The meeting room at Lismore Regional Gallery was packed with Aboriginal Elders and community members, representatives from funding bodies (including YWCA, Southern Cross University, Lismore City Council), early childhood educators and, most especially, young children and jarjums (children in the Bundjalung language), who had participated in this remarkable project.
The book launch began with a Welcome to Country by Widjabul Wia-bal Elder Aunty Thelma James, a key member of the coordinating team, and included a live performance of the song Every Child by local artists Chris Fisher and Marcelle Townsend-Cross, (aka Monkey & the Fish) well-known in the Bundjalung community.
The 44-page book features artwork by preschoolers, Aboriginal and non-Aboriginal, depicting features and creatures of the local Widjabul Wia-bal Country, part of the broader Bundjalung Nation. Birds, koalas, goannas, turtles, trees, waterways, and the natural landscape come alive through the children’s eyes and imaginations, enhanced by guidance from the Elders as well as their educators.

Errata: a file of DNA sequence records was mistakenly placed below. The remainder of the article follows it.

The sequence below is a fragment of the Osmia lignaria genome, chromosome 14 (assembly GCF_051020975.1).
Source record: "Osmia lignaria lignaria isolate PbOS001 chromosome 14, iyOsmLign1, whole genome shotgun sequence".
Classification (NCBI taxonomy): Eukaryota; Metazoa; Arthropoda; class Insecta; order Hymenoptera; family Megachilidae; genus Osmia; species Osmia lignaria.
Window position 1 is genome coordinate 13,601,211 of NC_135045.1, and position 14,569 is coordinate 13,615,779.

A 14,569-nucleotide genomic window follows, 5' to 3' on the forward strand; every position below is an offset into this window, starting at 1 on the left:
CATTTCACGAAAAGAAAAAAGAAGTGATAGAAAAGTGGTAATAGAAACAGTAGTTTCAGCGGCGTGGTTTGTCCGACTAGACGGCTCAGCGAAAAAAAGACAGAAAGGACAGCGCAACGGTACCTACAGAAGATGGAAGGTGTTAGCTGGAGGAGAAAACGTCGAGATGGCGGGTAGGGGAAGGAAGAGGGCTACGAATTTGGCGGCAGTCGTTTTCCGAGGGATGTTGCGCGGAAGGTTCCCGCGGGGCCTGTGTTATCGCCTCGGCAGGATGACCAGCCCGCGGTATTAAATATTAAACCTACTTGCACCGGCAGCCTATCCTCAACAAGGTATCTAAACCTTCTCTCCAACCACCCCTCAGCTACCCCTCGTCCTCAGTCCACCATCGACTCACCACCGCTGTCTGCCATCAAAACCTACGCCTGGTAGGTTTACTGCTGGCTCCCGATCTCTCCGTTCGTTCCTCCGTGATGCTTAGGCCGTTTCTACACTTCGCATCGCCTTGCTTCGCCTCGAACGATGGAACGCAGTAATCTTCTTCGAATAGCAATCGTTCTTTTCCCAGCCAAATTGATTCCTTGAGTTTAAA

Shauna McIntyre, project coordinator said that while the children and jarjums are the book’s “main authors”, the project was an early childhood education and cultural project inspired by Widjabul Wia-bal Elders and Country of the Bundjalung Nation and the world renowned early childhood education practices from Reggio Emilia, Northern Italy.
The Reggio Emilia approach is an educational philosophy focused on preschool and primary education. It is a pedagogy described as student-centered and constructivist that uses self-directed, experiential learning in relationship-driven environments.
“The project began with educators as learners - listening to and learning from Aunty Thelma James and Aunty Marie Delbridge; Will Davis from SCU’s Gnibi, from Country itself, from our readings and from each other through sharing experiences and exchanging ideas over many meetings.”